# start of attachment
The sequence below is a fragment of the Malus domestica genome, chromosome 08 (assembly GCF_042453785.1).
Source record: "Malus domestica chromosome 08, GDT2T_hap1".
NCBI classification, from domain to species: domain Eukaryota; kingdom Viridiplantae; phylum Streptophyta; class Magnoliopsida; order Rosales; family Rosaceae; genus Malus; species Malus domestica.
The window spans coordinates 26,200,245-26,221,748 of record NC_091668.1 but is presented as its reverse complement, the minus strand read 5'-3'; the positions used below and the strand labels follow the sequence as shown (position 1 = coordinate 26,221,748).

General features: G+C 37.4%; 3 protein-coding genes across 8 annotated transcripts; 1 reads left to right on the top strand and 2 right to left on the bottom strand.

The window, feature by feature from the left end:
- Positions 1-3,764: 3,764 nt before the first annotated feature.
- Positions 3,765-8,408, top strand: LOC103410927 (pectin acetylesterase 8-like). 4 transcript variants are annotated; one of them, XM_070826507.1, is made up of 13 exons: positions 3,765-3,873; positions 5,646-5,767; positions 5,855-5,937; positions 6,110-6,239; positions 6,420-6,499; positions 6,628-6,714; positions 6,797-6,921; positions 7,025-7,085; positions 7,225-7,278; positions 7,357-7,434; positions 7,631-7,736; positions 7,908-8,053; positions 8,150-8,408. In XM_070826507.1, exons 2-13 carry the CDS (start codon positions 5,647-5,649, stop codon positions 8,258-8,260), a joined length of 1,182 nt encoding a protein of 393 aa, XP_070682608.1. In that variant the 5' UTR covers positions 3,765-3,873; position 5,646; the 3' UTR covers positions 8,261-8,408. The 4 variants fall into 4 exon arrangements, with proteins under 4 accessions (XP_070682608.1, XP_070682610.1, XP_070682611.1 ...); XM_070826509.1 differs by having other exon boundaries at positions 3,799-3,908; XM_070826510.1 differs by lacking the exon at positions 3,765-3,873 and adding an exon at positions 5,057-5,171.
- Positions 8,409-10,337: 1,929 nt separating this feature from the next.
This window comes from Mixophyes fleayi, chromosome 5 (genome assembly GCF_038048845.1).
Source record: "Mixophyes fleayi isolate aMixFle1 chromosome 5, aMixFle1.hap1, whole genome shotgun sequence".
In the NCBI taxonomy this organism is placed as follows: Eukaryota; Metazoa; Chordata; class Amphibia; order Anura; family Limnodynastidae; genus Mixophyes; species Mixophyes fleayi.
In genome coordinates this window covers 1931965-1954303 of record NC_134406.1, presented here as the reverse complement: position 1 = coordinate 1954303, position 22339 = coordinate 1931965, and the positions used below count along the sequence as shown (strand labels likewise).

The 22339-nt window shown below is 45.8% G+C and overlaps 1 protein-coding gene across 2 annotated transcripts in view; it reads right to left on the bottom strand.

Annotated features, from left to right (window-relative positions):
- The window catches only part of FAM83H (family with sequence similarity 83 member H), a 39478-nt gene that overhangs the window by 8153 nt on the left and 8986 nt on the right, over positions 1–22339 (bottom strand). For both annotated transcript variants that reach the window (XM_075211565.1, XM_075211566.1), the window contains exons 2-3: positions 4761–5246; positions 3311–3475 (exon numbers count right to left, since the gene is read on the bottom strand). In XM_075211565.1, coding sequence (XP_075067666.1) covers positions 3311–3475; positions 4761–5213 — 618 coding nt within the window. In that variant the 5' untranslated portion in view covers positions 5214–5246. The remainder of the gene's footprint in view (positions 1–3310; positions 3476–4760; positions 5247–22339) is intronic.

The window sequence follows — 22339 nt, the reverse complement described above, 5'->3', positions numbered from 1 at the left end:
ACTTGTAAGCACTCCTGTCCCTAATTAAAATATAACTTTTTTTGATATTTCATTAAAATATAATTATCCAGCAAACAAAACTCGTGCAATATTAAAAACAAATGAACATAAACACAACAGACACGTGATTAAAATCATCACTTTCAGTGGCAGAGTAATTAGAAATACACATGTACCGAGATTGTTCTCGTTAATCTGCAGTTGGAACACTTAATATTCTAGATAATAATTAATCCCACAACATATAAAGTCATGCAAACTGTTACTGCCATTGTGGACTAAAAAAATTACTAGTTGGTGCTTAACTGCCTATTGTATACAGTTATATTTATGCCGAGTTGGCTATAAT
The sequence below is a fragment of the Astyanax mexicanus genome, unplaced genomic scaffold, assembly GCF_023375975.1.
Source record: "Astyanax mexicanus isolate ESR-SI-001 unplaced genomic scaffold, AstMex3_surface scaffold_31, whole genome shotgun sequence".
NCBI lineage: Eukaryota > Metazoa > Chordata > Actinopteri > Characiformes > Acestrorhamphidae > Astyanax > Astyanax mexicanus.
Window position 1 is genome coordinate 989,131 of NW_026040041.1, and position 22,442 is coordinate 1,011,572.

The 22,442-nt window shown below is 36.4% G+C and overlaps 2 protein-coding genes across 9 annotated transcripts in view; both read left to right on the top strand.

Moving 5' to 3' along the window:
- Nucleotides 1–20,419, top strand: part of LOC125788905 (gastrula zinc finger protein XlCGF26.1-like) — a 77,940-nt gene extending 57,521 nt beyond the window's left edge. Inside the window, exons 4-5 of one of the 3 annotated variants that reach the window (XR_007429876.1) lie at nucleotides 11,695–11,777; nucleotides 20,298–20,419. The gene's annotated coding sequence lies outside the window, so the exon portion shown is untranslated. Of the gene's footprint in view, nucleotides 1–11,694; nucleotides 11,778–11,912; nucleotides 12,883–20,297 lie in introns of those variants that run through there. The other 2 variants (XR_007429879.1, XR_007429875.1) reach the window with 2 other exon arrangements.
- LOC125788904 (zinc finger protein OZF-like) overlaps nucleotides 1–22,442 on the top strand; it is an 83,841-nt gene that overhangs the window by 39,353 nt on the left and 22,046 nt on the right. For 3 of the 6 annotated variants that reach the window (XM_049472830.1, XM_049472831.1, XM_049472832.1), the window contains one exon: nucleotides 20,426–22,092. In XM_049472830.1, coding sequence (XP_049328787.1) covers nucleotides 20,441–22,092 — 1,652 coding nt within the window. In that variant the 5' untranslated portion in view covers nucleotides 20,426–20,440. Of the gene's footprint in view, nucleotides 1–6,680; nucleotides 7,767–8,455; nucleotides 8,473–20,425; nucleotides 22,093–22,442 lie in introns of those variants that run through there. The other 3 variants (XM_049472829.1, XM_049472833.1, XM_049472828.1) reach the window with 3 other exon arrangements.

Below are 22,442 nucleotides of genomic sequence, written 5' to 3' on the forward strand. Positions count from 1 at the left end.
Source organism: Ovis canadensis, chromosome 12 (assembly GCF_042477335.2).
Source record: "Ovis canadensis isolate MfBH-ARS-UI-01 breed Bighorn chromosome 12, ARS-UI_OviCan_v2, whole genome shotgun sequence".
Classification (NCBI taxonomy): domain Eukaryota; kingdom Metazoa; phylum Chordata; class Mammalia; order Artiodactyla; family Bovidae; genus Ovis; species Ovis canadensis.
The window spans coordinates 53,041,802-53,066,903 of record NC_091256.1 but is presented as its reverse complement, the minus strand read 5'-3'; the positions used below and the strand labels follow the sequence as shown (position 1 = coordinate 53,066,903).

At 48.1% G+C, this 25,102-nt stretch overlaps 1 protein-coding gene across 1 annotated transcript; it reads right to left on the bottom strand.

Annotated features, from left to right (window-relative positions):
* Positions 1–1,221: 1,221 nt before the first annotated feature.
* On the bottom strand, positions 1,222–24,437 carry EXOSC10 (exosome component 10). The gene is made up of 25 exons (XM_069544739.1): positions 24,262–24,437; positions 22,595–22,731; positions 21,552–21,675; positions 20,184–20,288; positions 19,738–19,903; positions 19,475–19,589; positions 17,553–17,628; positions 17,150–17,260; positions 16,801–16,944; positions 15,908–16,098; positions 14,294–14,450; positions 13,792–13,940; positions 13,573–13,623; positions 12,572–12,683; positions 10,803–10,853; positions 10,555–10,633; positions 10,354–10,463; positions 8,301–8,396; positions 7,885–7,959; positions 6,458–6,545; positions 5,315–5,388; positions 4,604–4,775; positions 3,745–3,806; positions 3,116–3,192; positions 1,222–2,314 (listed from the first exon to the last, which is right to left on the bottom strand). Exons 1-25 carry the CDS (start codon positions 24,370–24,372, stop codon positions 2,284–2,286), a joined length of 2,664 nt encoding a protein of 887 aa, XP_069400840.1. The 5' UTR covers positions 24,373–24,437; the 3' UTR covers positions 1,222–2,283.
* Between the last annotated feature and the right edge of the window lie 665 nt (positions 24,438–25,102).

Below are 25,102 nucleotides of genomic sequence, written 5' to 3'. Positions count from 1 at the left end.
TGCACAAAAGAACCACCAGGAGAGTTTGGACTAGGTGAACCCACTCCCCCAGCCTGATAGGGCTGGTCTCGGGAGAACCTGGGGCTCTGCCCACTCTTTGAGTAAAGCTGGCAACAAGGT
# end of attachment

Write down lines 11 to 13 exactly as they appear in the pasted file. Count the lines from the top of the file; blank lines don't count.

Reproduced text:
Source record: "Mixophyes fleayi isolate aMixFle1 chromosome 5, aMixFle1.hap1, whole genome shotgun sequence".
In the NCBI taxonomy this organism is placed as follows: Eukaryota; Metazoa; Chordata; class Amphibia; order Anura; family Limnodynastidae; genus Mixophyes; species Mixophyes fleayi.
In genome coordinates this window covers 1931965-1954303 of record NC_134406.1, presented here as the reverse complement: position 1 = coordinate 1954303, position 22339 = coordinate 1931965, and the positions used below count along the sequence as shown (strand labels likewise).